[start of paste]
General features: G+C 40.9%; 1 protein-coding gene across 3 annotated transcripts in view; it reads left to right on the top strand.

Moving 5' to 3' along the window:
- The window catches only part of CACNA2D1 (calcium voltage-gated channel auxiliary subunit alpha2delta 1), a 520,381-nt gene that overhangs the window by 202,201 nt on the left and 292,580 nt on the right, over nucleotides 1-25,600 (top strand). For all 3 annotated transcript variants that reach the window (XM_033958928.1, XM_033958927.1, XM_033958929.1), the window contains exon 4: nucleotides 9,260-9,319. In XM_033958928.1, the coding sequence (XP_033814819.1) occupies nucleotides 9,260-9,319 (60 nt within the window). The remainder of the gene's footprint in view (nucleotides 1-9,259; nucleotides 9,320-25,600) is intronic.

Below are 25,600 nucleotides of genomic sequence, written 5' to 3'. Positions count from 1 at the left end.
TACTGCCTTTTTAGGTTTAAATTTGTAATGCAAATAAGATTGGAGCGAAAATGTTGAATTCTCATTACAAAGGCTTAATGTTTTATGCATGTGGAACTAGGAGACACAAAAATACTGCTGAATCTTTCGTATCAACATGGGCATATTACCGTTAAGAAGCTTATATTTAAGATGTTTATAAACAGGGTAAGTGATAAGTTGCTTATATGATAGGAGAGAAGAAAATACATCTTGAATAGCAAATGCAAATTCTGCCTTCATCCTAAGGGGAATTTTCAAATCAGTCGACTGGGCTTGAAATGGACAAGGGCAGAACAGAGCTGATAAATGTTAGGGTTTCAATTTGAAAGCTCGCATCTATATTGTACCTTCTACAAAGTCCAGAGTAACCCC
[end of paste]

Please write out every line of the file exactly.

General features: G+C 40.9%; 1 protein-coding gene across 3 annotated transcripts in view; it reads left to right on the top strand.

Moving 5' to 3' along the window:
- The window catches only part of CACNA2D1 (calcium voltage-gated channel auxiliary subunit alpha2delta 1), a 520,381-nt gene that overhangs the window by 202,201 nt on the left and 292,580 nt on the right, over nucleotides 1-25,600 (top strand). For all 3 annotated transcript variants that reach the window (XM_033958928.1, XM_033958927.1, XM_033958929.1), the window contains exon 4: nucleotides 9,260-9,319. In XM_033958928.1, the coding sequence (XP_033814819.1) occupies nucleotides 9,260-9,319 (60 nt within the window). The remainder of the gene's footprint in view (nucleotides 1-9,259; nucleotides 9,320-25,600) is intronic.

Below are 25,600 nucleotides of genomic sequence, written 5' to 3'. Positions count from 1 at the left end.
TACTGCCTTTTTAGGTTTAAATTTGTAATGCAAATAAGATTGGAGCGAAAATGTTGAATTCTCATTACAAAGGCTTAATGTTTTATGCATGTGGAACTAGGAGACACAAAAATACTGCTGAATCTTTCGTATCAACATGGGCATATTACCGTTAAGAAGCTTATATTTAAGATGTTTATAAACAGGGTAAGTGATAAGTTGCTTATATGATAGGAGAGAAGAAAATACATCTTGAATAGCAAATGCAAATTCTGCCTTCATCCTAAGGGGAATTTTCAAATCAGTCGACTGGGCTTGAAATGGACAAGGGCAGAACAGAGCTGATAAATGTTAGGGTTTCAATTTGAAAGCTCGCATCTATATTGTACCTTCTACAAAGTCCAGAGTAACCCC